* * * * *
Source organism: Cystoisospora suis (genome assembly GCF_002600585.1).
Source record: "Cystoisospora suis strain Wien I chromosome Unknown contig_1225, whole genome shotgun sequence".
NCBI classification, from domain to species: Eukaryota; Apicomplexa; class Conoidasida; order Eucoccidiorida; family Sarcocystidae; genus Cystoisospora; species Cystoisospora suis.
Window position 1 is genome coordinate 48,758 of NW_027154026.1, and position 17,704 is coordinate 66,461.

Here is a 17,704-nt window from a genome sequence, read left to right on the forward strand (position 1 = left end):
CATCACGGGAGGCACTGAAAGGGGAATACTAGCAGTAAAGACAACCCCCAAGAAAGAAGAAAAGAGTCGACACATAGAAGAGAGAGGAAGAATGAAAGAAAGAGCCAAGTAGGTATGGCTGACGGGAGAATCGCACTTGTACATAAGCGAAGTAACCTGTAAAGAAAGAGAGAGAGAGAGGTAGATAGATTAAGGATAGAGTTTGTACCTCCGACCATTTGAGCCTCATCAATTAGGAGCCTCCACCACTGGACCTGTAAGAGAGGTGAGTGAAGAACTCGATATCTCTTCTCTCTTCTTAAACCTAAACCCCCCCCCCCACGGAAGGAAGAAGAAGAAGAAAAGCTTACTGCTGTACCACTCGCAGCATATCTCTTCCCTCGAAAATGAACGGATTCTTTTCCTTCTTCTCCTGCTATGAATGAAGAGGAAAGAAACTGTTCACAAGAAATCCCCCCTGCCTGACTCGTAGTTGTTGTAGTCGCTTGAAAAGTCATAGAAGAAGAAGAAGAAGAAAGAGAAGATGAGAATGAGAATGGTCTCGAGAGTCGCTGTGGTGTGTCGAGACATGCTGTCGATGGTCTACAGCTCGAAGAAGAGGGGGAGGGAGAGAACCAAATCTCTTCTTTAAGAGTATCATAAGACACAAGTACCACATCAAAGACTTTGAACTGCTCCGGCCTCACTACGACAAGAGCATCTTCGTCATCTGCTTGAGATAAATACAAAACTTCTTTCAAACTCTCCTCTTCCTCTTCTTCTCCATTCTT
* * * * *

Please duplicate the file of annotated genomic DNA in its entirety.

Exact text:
Source organism: Cystoisospora suis (genome assembly GCF_002600585.1).
Source record: "Cystoisospora suis strain Wien I chromosome Unknown contig_1225, whole genome shotgun sequence".
NCBI classification, from domain to species: Eukaryota; Apicomplexa; class Conoidasida; order Eucoccidiorida; family Sarcocystidae; genus Cystoisospora; species Cystoisospora suis.
Window position 1 is genome coordinate 48,758 of NW_027154026.1, and position 17,704 is coordinate 66,461.

Here is a 17,704-nt window from a genome sequence, read left to right on the forward strand (position 1 = left end):
CATCACGGGAGGCACTGAAAGGGGAATACTAGCAGTAAAGACAACCCCCAAGAAAGAAGAAAAGAGTCGACACATAGAAGAGAGAGGAAGAATGAAAGAAAGAGCCAAGTAGGTATGGCTGACGGGAGAATCGCACTTGTACATAAGCGAAGTAACCTGTAAAGAAAGAGAGAGAGAGAGGTAGATAGATTAAGGATAGAGTTTGTACCTCCGACCATTTGAGCCTCATCAATTAGGAGCCTCCACCACTGGACCTGTAAGAGAGGTGAGTGAAGAACTCGATATCTCTTCTCTCTTCTTAAACCTAAACCCCCCCCCCCACGGAAGGAAGAAGAAGAAGAAAAGCTTACTGCTGTACCACTCGCAGCATATCTCTTCCCTCGAAAATGAACGGATTCTTTTCCTTCTTCTCCTGCTATGAATGAAGAGGAAAGAAACTGTTCACAAGAAATCCCCCCTGCCTGACTCGTAGTTGTTGTAGTCGCTTGAAAAGTCATAGAAGAAGAAGAAGAAGAAAGAGAAGATGAGAATGAGAATGGTCTCGAGAGTCGCTGTGGTGTGTCGAGACATGCTGTCGATGGTCTACAGCTCGAAGAAGAGGGGGAGGGAGAGAACCAAATCTCTTCTTTAAGAGTATCATAAGACACAAGTACCACATCAAAGACTTTGAACTGCTCCGGCCTCACTACGACAAGAGCATCTTCGTCATCTGCTTGAGATAAATACAAAACTTCTTTCAAACTCTCCTCTTCCTCTTCTTCTCCATTCTT